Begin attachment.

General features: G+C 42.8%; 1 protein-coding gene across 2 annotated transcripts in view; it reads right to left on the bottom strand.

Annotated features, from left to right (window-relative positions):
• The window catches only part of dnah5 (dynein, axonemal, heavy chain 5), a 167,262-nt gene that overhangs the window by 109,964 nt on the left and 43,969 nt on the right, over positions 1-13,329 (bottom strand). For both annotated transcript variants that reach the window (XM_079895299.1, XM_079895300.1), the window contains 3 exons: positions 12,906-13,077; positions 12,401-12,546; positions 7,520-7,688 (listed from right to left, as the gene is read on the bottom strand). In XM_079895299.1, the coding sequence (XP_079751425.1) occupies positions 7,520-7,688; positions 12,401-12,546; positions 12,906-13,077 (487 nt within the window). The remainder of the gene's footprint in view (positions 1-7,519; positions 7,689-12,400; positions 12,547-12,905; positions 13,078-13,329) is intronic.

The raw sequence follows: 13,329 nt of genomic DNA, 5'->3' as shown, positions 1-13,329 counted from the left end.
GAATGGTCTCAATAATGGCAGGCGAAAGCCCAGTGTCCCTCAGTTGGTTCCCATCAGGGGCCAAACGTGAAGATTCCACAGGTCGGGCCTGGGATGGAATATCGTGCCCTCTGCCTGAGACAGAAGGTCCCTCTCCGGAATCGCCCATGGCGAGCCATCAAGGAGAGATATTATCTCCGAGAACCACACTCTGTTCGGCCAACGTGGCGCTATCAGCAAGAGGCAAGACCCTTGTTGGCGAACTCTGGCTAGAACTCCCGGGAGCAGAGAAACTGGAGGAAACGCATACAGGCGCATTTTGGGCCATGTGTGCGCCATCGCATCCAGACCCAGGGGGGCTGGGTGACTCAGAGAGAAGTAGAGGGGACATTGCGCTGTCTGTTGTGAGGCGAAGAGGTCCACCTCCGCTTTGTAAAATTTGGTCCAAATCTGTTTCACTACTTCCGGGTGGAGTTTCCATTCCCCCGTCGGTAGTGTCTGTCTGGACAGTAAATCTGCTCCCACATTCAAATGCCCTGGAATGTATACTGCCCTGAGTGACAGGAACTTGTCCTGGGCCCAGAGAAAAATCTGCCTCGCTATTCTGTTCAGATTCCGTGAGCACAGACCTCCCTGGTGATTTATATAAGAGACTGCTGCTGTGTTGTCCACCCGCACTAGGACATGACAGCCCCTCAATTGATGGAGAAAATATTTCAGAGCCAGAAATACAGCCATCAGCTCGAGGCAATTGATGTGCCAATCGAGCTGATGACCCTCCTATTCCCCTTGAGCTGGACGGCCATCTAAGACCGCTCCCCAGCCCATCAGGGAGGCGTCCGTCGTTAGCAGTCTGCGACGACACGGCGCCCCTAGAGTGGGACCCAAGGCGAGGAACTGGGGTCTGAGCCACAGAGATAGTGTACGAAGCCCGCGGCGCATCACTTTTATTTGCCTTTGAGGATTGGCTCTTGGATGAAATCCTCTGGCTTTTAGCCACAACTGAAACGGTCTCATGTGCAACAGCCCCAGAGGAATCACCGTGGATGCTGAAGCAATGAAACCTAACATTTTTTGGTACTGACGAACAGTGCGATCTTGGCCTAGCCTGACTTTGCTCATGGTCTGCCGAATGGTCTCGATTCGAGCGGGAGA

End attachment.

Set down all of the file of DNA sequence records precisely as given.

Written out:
General features: G+C 42.8%; 1 protein-coding gene across 2 annotated transcripts in view; it reads right to left on the bottom strand.

Annotated features, from left to right (window-relative positions):
• The window catches only part of dnah5 (dynein, axonemal, heavy chain 5), a 167,262-nt gene that overhangs the window by 109,964 nt on the left and 43,969 nt on the right, over positions 1-13,329 (bottom strand). For both annotated transcript variants that reach the window (XM_079895299.1, XM_079895300.1), the window contains 3 exons: positions 12,906-13,077; positions 12,401-12,546; positions 7,520-7,688 (listed from right to left, as the gene is read on the bottom strand). In XM_079895299.1, the coding sequence (XP_079751425.1) occupies positions 7,520-7,688; positions 12,401-12,546; positions 12,906-13,077 (487 nt within the window). The remainder of the gene's footprint in view (positions 1-7,519; positions 7,689-12,400; positions 12,547-12,905; positions 13,078-13,329) is intronic.

The raw sequence follows: 13,329 nt of genomic DNA, 5'->3' as shown, positions 1-13,329 counted from the left end.
GAATGGTCTCAATAATGGCAGGCGAAAGCCCAGTGTCCCTCAGTTGGTTCCCATCAGGGGCCAAACGTGAAGATTCCACAGGTCGGGCCTGGGATGGAATATCGTGCCCTCTGCCTGAGACAGAAGGTCCCTCTCCGGAATCGCCCATGGCGAGCCATCAAGGAGAGATATTATCTCCGAGAACCACACTCTGTTCGGCCAACGTGGCGCTATCAGCAAGAGGCAAGACCCTTGTTGGCGAACTCTGGCTAGAACTCCCGGGAGCAGAGAAACTGGAGGAAACGCATACAGGCGCATTTTGGGCCATGTGTGCGCCATCGCATCCAGACCCAGGGGGGCTGGGTGACTCAGAGAGAAGTAGAGGGGACATTGCGCTGTCTGTTGTGAGGCGAAGAGGTCCACCTCCGCTTTGTAAAATTTGGTCCAAATCTGTTTCACTACTTCCGGGTGGAGTTTCCATTCCCCCGTCGGTAGTGTCTGTCTGGACAGTAAATCTGCTCCCACATTCAAATGCCCTGGAATGTATACTGCCCTGAGTGACAGGAACTTGTCCTGGGCCCAGAGAAAAATCTGCCTCGCTATTCTGTTCAGATTCCGTGAGCACAGACCTCCCTGGTGATTTATATAAGAGACTGCTGCTGTGTTGTCCACCCGCACTAGGACATGACAGCCCCTCAATTGATGGAGAAAATATTTCAGAGCCAGAAATACAGCCATCAGCTCGAGGCAATTGATGTGCCAATCGAGCTGATGACCCTCCTATTCCCCTTGAGCTGGACGGCCATCTAAGACCGCTCCCCAGCCCATCAGGGAGGCGTCCGTCGTTAGCAGTCTGCGACGACACGGCGCCCCTAGAGTGGGACCCAAGGCGAGGAACTGGGGTCTGAGCCACAGAGATAGTGTACGAAGCCCGCGGCGCATCACTTTTATTTGCCTTTGAGGATTGGCTCTTGGATGAAATCCTCTGGCTTTTAGCCACAACTGAAACGGTCTCATGTGCAACAGCCCCAGAGGAATCACCGTGGATGCTGAAGCAATGAAACCTAACATTTTTTGGTACTGACGAACAGTGCGATCTTGGCCTAGCCTGACTTTGCTCATGGTCTGCCGAATGGTCTCGATTCGAGCGGGAGA